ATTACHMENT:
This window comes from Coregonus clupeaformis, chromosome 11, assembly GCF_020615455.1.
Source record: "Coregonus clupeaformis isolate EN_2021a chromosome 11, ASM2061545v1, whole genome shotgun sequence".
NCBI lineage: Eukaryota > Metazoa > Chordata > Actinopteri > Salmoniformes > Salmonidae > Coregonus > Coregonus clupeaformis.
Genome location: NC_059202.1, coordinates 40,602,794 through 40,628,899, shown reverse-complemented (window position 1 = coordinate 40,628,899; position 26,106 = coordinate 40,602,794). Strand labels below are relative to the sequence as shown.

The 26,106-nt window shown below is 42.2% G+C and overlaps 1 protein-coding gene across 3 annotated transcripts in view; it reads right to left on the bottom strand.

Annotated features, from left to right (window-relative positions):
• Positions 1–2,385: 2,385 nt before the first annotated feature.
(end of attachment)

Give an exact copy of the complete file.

This window comes from Coregonus clupeaformis, chromosome 11, assembly GCF_020615455.1.
Source record: "Coregonus clupeaformis isolate EN_2021a chromosome 11, ASM2061545v1, whole genome shotgun sequence".
NCBI lineage: Eukaryota > Metazoa > Chordata > Actinopteri > Salmoniformes > Salmonidae > Coregonus > Coregonus clupeaformis.
Genome location: NC_059202.1, coordinates 40,602,794 through 40,628,899, shown reverse-complemented (window position 1 = coordinate 40,628,899; position 26,106 = coordinate 40,602,794). Strand labels below are relative to the sequence as shown.

The 26,106-nt window shown below is 42.2% G+C and overlaps 1 protein-coding gene across 3 annotated transcripts in view; it reads right to left on the bottom strand.

Annotated features, from left to right (window-relative positions):
• Positions 1–2,385: 2,385 nt before the first annotated feature.